Sleeping Dogs is excellent, nonsensical, violent fun. An open-world third-person action game set in Hong Kong, Sleeping Dogs was originally conceived back in 2009 as ‘True Crime: Hong Kong’, the third game in a series, but was cancelled by publisher Activision.
Resuscitated by a less risk-averse Square Enix, the game was renamed, acquiring its very odd title in the process and stands with us today as a very strongly action-focused take on the ‘GTA’ style of gaming.
Centring on the antics of a Chinese-American cop, Wei Shen, who returns to the island after a long stint in the US, Sleeping Dogs drops your character in a lively, busy facsimile of a city in order to penetrate a Triad operation.
As a ‘Grand Theft Auto in Hong Kong’, it’s actually a lot more sympathetic a game than Rockstar’s epics. Although the characters lack depth, what you do see of them is more realistic and capable of eliciting empathy than most of the highly unsavoury characters you meet in the GTA universe.
That said, Sleeping Dogs is also quite breathtakingly savage, to the point that you may feel like looking away during certain scenes. While quite an achievement in itself, the lurid, grotesque portrayals of combat and conflict frequently cross the line into appalling violence.
The character acting is wooden, including for Wei Shen in the main role, although the voice work goes a long way to compensate, being strong all round. But with the single exception of Jacky, either your don’t get enough time with your new best mates before they get ‘retired’ or the characters simply aren’t sufficiently fleshed out for the player to start to form any kind of allegiance, or sympathy.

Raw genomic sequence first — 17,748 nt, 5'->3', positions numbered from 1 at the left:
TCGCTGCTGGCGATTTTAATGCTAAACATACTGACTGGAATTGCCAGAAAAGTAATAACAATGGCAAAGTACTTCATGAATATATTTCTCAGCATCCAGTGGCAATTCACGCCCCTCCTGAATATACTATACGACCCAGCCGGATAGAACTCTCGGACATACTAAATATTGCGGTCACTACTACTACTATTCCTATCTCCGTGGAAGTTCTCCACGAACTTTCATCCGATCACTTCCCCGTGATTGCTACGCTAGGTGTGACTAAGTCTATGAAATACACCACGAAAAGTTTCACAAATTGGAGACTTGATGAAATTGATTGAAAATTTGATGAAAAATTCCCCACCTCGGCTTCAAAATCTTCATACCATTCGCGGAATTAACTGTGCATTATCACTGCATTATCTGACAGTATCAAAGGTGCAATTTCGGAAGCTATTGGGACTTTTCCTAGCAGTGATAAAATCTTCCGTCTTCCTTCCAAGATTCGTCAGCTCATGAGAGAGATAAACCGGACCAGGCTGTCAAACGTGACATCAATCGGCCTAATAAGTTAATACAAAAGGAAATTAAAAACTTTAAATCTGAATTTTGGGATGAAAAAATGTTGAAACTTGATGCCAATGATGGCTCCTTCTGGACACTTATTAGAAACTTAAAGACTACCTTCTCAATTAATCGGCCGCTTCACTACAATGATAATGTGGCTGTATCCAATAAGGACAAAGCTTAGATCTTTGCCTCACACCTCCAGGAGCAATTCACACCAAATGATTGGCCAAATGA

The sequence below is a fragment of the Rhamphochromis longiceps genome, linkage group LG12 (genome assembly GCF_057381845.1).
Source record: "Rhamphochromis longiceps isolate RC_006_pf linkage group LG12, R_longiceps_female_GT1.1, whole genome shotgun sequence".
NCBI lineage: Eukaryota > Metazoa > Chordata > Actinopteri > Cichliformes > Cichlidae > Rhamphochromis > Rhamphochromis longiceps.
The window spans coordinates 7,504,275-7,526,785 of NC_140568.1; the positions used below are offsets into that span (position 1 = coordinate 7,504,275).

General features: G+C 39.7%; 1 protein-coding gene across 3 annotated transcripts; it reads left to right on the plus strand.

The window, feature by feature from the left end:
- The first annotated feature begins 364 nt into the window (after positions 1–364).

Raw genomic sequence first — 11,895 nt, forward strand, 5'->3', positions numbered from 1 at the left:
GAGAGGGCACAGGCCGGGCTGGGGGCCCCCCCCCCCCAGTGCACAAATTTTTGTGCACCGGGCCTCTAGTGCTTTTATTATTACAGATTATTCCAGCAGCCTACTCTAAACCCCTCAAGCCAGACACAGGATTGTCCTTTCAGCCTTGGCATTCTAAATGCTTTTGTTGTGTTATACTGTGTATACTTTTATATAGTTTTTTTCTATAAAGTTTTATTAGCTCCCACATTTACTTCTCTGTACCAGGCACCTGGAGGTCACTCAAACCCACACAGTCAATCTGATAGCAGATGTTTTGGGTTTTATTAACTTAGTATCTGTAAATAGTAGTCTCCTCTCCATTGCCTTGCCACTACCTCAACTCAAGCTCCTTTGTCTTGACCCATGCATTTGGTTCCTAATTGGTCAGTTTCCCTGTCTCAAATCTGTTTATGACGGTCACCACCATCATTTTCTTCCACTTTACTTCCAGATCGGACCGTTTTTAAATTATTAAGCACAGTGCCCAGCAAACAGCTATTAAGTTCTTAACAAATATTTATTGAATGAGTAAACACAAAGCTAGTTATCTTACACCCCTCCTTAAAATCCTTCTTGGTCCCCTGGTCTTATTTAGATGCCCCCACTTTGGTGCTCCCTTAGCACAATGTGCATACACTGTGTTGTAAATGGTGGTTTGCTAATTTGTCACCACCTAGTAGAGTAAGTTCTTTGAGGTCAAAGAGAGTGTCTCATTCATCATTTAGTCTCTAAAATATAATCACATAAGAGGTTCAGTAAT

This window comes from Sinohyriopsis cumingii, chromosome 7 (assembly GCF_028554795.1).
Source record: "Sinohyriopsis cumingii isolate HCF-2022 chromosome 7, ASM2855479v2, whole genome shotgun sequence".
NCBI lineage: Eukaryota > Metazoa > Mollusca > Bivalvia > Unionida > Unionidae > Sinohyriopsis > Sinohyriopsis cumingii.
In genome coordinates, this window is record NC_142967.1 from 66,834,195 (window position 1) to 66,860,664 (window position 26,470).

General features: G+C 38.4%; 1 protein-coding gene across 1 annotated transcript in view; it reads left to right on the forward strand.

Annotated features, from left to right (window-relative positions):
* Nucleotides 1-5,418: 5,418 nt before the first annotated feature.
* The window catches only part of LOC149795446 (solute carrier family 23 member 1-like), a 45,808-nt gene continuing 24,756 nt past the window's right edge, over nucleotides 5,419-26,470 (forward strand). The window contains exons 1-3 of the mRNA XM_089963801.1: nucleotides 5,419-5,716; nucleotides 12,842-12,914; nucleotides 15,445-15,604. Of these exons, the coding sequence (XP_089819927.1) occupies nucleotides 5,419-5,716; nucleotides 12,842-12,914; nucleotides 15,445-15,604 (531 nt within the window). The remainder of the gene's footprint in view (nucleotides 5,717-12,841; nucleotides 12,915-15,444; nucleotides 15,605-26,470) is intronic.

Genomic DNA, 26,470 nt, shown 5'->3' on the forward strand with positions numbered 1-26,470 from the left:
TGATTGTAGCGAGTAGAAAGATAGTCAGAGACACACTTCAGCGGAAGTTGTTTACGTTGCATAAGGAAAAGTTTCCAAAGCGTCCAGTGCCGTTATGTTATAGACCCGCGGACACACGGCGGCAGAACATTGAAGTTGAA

This type of game generally mixes up gameplay styles with combat, driving and adventuring, and scattering items around the gaming environment to keep things interesting.
As such, there are plenty of things to collect, including Jade statues which, when you return them to your old master’s dojo, provide you with an opportunity to ‘teach’ your character new fighting moves. These new moves come in really handy in regular game play, so it’s well worth taking the extra time to find them and return them to their rightful owner.
Doing so also pads out the game’s length. While your actual play time will vary depending on how rigidly, or not, you stick to the quests in the main campaign, we got to the end credits screen of Sleeping Dogs after a little over 13 hours of play, having completed all the cases, all the jade statue ‘side’ missions and a fair number of other side missions to boot.
Unfortunately, having completed Sleeping Dogs, there’s no great incentive to revisit it. The only member of our household who went back to the game after the main missions were done, just to tool around in the Sleeping Dogs universe, was our 8 year-old daughter, who just liked to walk Wei Shen around, test drive a few cars and then, very neatly and very precisely, park them in a designated parking spot, taking care not to park over the white lines.
While this was entertaining to watch a few times, her patience with the non-directed ‘action’ significantly outlasted ours.
But the game is entertaining while it lasts. With the hugely-anticipated competition still playing its PR teasing game and no actual release date in sight, Sleeping Dogs fills a gap in the market at a time when quality releases are few and far between.